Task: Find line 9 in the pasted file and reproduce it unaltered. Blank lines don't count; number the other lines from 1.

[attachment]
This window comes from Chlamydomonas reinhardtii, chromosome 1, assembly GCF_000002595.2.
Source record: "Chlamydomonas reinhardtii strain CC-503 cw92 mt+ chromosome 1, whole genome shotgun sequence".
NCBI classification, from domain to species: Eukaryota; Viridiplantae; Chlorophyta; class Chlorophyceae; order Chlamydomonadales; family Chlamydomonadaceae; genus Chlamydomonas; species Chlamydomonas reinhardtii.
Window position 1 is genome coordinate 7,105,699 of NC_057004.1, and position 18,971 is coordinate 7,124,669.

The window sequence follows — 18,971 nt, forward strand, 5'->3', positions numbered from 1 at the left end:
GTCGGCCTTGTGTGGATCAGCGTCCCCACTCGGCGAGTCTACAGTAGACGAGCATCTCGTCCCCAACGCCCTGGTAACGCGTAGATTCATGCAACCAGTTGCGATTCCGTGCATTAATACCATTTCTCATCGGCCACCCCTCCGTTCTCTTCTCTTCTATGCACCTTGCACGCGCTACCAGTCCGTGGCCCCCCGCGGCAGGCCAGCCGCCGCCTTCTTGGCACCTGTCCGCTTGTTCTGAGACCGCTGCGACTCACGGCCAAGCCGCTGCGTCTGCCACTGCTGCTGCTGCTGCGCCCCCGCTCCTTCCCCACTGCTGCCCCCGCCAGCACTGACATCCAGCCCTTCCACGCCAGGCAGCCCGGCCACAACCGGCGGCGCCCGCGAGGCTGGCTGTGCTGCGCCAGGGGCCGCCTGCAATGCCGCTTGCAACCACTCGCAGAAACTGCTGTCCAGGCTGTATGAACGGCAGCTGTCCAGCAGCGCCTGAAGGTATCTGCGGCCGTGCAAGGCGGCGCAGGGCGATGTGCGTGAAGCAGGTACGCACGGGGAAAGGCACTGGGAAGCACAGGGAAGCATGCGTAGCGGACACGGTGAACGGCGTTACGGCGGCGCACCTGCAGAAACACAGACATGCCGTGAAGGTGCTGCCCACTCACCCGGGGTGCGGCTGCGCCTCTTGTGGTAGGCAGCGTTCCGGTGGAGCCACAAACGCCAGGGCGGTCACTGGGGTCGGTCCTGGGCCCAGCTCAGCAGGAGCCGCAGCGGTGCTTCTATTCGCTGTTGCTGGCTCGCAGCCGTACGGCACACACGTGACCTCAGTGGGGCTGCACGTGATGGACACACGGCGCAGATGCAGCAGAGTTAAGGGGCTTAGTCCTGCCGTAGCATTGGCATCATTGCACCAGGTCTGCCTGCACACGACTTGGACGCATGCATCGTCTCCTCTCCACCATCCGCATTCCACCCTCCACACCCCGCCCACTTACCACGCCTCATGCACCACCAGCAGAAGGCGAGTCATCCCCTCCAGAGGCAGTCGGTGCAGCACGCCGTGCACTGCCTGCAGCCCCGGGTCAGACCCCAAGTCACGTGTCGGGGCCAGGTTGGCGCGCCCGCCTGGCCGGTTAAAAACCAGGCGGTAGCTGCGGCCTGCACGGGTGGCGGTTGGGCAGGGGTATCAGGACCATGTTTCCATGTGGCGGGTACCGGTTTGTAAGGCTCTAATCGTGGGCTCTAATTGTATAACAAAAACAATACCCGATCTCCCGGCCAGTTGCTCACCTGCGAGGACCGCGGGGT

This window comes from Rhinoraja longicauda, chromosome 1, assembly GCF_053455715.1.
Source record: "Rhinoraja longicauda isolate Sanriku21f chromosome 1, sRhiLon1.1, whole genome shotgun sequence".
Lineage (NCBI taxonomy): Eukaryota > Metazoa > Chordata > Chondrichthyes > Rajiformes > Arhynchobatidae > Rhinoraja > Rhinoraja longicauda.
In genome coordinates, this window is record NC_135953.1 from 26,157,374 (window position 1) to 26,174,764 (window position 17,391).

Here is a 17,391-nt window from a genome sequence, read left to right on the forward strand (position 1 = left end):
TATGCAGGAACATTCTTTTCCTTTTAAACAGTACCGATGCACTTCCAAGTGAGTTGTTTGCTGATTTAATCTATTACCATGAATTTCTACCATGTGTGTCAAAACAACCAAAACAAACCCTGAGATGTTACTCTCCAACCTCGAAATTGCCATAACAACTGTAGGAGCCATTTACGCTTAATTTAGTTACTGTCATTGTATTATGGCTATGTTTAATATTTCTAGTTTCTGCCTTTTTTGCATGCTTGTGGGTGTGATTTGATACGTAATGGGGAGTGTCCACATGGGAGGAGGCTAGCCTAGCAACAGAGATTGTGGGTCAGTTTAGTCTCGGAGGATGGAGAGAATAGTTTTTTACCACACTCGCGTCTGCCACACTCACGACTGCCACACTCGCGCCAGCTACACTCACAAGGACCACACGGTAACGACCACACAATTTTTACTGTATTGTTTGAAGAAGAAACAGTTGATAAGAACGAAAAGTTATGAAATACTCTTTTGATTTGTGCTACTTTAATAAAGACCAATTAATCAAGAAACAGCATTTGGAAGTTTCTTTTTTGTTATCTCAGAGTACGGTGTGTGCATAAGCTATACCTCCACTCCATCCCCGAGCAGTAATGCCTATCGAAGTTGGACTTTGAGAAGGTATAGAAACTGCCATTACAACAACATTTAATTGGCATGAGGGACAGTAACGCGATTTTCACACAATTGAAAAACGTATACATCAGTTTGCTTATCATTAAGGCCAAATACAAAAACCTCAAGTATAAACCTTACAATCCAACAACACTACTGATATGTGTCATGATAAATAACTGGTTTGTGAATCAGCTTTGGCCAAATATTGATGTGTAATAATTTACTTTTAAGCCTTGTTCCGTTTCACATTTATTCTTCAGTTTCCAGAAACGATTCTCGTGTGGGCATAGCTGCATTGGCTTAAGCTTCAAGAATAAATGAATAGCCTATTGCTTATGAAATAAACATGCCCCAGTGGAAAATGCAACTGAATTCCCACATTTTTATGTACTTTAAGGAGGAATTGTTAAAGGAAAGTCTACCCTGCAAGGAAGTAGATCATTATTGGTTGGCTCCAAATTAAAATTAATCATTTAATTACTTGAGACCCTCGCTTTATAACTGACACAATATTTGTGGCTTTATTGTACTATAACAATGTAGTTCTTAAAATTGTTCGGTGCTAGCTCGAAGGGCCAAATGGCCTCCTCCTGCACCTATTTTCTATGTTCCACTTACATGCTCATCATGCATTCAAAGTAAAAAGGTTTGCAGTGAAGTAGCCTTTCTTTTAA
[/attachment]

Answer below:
Lineage (NCBI taxonomy): Eukaryota > Metazoa > Chordata > Chondrichthyes > Rajiformes > Arhynchobatidae > Rhinoraja > Rhinoraja longicauda.